If you’ve spent any time in marketing and sales, you’ve probably heard the phrase, “buyers act on emotion and justify with logic.” This transition from emotion to logic happens so quickly that we don’t even realize it. Think of the last time you walked into your local electronics store on the hunt for a new TV. You (clearly with the permission of your spouse) had every intention of making a rational purchase. A simple TV to replace the one you were moving to the spare bedroom. Something with positive ratings that would fit into your budget. Now fast-forward an hour and your next stop is not actually your home but rather Home Depot to rent a cargo van because your new 85” flat screen doesn’t fit into the back seat of your Honda Accord (p.s. this behavior happens with cars just as much as it does with TVs).

This simple example demonstrates a scenario we’re all too familiar with. We go into the store with all the logic in the world but our emotions and desires kick in quickly and we begin making irrational decisions. Now have you considered the same patterns hold true but in reverse? When we reverse the process we’re not justifying a new purchase but rather rationalizing an old one. This is known as the sunk cost fallacy. With sunk costs I’m rationalizing the money I’ve already invested into my previous purchase and allowing that investment (money or emotion) to taint my future decision making; regardless of the benefits that would arise from making a smarter, forward thinking decision.

Between swiping your card at Best Buy and getting to Home Depot you begin experiencing a little buyer’s remorse. How did things turn out so differently than you had planned? And more importantly, how are you going to justify the additional money that wasn’t in your budget. Reenter the rational brain. This is when our logic processing centers go back online and begin rationalizing all the reasons this new 5k TV was truly worth the money (and scorn from your spouse). Coincidentally, it also helps explain why businesses charge a “restocking fee” when we all know that restocking is just a credit card refund and moving an unopened box back to the shelf from which it came.

What Are Sunk Costs?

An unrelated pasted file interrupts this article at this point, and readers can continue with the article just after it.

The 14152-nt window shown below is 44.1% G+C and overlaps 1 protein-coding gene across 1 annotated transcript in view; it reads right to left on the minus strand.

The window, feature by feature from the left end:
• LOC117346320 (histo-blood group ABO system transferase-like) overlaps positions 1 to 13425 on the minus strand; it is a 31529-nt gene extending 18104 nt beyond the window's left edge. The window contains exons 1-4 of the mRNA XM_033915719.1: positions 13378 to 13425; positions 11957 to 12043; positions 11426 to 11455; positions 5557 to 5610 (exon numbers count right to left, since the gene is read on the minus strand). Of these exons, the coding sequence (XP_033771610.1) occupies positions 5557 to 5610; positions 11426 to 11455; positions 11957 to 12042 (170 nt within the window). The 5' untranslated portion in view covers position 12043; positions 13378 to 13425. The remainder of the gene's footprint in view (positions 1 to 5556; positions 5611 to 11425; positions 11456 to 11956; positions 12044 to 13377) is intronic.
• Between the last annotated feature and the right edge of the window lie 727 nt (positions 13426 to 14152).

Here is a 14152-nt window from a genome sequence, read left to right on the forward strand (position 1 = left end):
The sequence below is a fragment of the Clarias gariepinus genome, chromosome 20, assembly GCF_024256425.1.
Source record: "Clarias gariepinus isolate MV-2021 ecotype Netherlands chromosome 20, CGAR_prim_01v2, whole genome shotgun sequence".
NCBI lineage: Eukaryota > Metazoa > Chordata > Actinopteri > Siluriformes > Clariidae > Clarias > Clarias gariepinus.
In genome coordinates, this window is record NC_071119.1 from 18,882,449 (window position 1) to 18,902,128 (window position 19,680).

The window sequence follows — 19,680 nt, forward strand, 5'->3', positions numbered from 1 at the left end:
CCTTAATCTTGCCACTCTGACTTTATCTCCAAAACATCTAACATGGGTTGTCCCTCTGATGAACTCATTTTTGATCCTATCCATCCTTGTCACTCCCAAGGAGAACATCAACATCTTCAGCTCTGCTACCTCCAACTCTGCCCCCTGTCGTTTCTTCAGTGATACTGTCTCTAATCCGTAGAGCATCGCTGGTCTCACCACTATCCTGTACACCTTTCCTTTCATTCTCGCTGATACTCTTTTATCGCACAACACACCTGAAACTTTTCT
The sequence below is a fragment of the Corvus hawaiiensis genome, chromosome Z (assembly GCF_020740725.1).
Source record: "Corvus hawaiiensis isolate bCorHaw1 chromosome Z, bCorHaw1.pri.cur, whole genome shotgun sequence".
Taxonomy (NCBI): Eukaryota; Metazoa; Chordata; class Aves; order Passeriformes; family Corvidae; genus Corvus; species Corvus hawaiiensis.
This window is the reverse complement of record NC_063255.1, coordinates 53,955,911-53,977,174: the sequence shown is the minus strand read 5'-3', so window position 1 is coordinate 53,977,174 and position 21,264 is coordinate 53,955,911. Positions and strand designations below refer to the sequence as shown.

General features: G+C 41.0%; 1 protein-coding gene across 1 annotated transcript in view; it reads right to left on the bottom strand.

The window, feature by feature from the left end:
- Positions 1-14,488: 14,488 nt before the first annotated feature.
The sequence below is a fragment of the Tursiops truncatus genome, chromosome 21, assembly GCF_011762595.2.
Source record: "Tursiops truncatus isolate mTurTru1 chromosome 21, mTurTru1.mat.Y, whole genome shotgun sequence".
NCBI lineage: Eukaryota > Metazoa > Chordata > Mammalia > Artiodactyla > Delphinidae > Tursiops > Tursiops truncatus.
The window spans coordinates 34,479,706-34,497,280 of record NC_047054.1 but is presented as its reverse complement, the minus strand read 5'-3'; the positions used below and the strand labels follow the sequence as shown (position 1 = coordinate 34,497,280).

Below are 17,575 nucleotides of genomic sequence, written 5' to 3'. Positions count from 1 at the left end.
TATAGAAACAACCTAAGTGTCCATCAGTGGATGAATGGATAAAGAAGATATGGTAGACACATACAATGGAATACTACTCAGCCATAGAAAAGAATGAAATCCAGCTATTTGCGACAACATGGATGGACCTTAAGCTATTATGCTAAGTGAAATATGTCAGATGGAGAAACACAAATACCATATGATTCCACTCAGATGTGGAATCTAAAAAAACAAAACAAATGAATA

Investopedia defines a sunk cost as “a cost that has already been incurred and cannot be recovered.” It then goes on to very casually state, “Sunk costs (past costs) are excluded from future business decisions because the cost will be the same regardless of the outcome of the decision.” In Investopedia’s eyes it’s a foregone conclusion that sunk costs should be ignored…but that’s not at all how our brains operate. This article from You Are Not So Smart explains that in behavioral economist Dan Ariely’s book, Predictably Irrational, he says that when factoring the costs of any exchange, you tend to focus more on what you may lose in the bargain than on what you stand to gain. The “pain of paying,” as he puts it, arises whenever you must give up anything you own. The precise amount doesn’t matter at first. You’ll feel the pain no matter what price you must pay, and it will influence your decisions and behaviors.

It’s a huge misconception that we make rational decisions based on the future value of our experiences. In reality, many of the decisions we make are colored by the emotional investments we’ve accumulated over the course of time. And the more we emotionally invest the more difficult it is to separate fact from fiction…or reality from the stories we tell ourselves. Going even deeper, this behavior runs hand in hand with the scarcity mentality many of us were raised with. Thinking, “there isn’t going to be enough for me” (emotionally, physically, mentally or spiritually) triggers fear when I sense I’m not going to get something I want or I’ll lose something I’ve already got.